Locally anesthesia 2% lignocaine with 1:200,000 epinephrine was administered. Crestal incision was given in left mandibular edentulous ridge staring from 33 region till 38 region. Mucoperiosteal flap was raised (Fig: 5). Sequestromy followed by curettage of the surgical bed was done, during which a bony sequestrum of around 1.5 cm and 1.5 cm as removed from the region of 37(Fig :6). Granulation tissue in the region of 37 was excised using a curette. After compete curettage, copious irrigation with normal saline and povidine iodine was done. Primary closure was done using 3-0 silk sutures. Patient was started on regular antibiotic regime (amoxicillin plus clavulanic acid-625 mg and metranidazole-400mg). The soft tissue and hard tissue were sent for histopathological examination (Fig: 7).

Patient was recalled on 7th post operative day for follow up. The skin and subcutaneous tissue over the sinus area had lost its adherence to underlying bone. Extraoral sinus was healed.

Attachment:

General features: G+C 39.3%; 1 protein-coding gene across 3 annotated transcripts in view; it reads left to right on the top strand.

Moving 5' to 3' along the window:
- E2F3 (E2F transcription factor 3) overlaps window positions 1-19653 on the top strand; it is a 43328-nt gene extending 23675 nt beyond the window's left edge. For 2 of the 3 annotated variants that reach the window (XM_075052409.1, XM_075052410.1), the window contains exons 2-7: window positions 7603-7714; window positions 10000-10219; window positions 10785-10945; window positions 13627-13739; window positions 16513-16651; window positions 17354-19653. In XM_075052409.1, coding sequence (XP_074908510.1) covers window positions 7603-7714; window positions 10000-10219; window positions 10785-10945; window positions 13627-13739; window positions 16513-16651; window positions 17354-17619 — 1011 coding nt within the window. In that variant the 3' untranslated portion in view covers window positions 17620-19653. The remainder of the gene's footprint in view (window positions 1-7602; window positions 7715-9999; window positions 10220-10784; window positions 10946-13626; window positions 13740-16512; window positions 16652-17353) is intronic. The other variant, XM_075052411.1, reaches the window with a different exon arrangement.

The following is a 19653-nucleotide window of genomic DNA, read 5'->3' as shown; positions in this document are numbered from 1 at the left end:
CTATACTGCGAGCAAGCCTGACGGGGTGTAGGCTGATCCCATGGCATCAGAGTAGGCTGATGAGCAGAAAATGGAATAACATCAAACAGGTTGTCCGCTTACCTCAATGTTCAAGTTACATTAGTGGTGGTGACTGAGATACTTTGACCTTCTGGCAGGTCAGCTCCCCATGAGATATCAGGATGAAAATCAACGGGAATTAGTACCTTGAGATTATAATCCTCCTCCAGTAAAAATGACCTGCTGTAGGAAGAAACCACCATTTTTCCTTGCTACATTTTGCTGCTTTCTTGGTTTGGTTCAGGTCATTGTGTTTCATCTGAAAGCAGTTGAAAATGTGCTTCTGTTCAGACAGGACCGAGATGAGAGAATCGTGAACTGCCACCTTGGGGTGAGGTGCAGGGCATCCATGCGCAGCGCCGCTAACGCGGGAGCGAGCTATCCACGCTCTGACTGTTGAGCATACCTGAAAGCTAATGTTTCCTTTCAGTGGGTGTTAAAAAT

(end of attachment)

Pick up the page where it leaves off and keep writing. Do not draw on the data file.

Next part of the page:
Histolpathological evaluation revealed a fragment of devitalized bone which lack osteoblastic rimming. Osteocytic lacunae are empty. Soft tissue bit shows a moderately inflamed connective tissue stroma with hemorrhagic areas. All these features were suggestive of chronic focal sclerosing osteomyelitis (Fig: 8).

Osteomyelitis is a progressive infection of bone [7] that results in inflammatory destruction of the bone, bone necrosis, and new bone formation and may progress to a chronic and persistent state. The major categories of osteomyelitis are based on the source of infection (hematogenous or secondary to a contiguous focus of infection) and whether vascular insufficiency (either local or systemic) exists [8]. While large-organism inoculation and/or host compromise can predispose patients to the development of osteomyelitis, the virulence of the infecting pathogen also has a significant role. One species in particular, Staphylococcus aureus, is able to cause an acute bone infection even with a low inoculum in a healthy host. In addition, through the timed expression of its arsenal of virulence factors and aided by its ability to develop antibiotic resistance rapidly, S. aureus progresses to a chronic, biofilm-mediated infection. Once a chronic infection develops, bacterial clearance cannot be attained by the host immune system or antimicrobial therapy. At this point, surgical removal of the nidus of infection is usually necessary for complete infection resolution.